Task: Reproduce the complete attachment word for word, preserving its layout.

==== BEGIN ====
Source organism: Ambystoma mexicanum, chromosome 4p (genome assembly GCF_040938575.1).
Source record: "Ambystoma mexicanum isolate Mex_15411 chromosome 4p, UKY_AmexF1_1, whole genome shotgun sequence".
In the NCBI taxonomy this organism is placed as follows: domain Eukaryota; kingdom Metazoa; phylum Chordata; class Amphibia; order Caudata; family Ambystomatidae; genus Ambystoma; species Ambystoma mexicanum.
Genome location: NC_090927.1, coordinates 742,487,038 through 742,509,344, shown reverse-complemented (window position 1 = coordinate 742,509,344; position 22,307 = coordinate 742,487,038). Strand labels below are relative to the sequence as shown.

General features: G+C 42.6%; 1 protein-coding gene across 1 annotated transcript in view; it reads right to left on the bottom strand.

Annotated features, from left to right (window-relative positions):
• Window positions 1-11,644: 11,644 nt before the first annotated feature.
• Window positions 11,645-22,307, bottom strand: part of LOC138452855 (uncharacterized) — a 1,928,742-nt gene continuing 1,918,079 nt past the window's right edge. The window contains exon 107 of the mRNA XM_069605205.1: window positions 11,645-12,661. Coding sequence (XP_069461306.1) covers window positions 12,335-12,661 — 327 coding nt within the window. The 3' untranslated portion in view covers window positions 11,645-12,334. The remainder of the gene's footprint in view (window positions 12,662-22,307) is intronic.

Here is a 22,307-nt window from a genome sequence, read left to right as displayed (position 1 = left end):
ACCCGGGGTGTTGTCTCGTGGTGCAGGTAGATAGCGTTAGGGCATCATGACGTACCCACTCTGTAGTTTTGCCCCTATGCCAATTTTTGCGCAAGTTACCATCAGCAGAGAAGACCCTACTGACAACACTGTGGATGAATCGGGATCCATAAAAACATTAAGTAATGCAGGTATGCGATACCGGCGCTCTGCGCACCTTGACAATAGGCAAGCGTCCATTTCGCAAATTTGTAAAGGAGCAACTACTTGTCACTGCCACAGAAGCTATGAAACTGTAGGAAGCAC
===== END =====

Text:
Source organism: Ambystoma mexicanum, chromosome 4p (genome assembly GCF_040938575.1).
Source record: "Ambystoma mexicanum isolate Mex_15411 chromosome 4p, UKY_AmexF1_1, whole genome shotgun sequence".
In the NCBI taxonomy this organism is placed as follows: domain Eukaryota; kingdom Metazoa; phylum Chordata; class Amphibia; order Caudata; family Ambystomatidae; genus Ambystoma; species Ambystoma mexicanum.
Genome location: NC_090927.1, coordinates 742,487,038 through 742,509,344, shown reverse-complemented (window position 1 = coordinate 742,509,344; position 22,307 = coordinate 742,487,038). Strand labels below are relative to the sequence as shown.

General features: G+C 42.6%; 1 protein-coding gene across 1 annotated transcript in view; it reads right to left on the bottom strand.

Annotated features, from left to right (window-relative positions):
• Window positions 1-11,644: 11,644 nt before the first annotated feature.
• Window positions 11,645-22,307, bottom strand: part of LOC138452855 (uncharacterized) — a 1,928,742-nt gene continuing 1,918,079 nt past the window's right edge. The window contains exon 107 of the mRNA XM_069605205.1: window positions 11,645-12,661. Coding sequence (XP_069461306.1) covers window positions 12,335-12,661 — 327 coding nt within the window. The 3' untranslated portion in view covers window positions 11,645-12,334. The remainder of the gene's footprint in view (window positions 12,662-22,307) is intronic.

Here is a 22,307-nt window from a genome sequence, read left to right as displayed (position 1 = left end):
ACCCGGGGTGTTGTCTCGTGGTGCAGGTAGATAGCGTTAGGGCATCATGACGTACCCACTCTGTAGTTTTGCCCCTATGCCAATTTTTGCGCAAGTTACCATCAGCAGAGAAGACCCTACTGACAACACTGTGGATGAATCGGGATCCATAAAAACATTAAGTAATGCAGGTATGCGATACCGGCGCTCTGCGCACCTTGACAATAGGCAAGCGTCCATTTCGCAAATTTGTAAAGGAGCAACTACTTGTCACTGCCACAGAAGCTATGAAACTGTAGGAAGCAC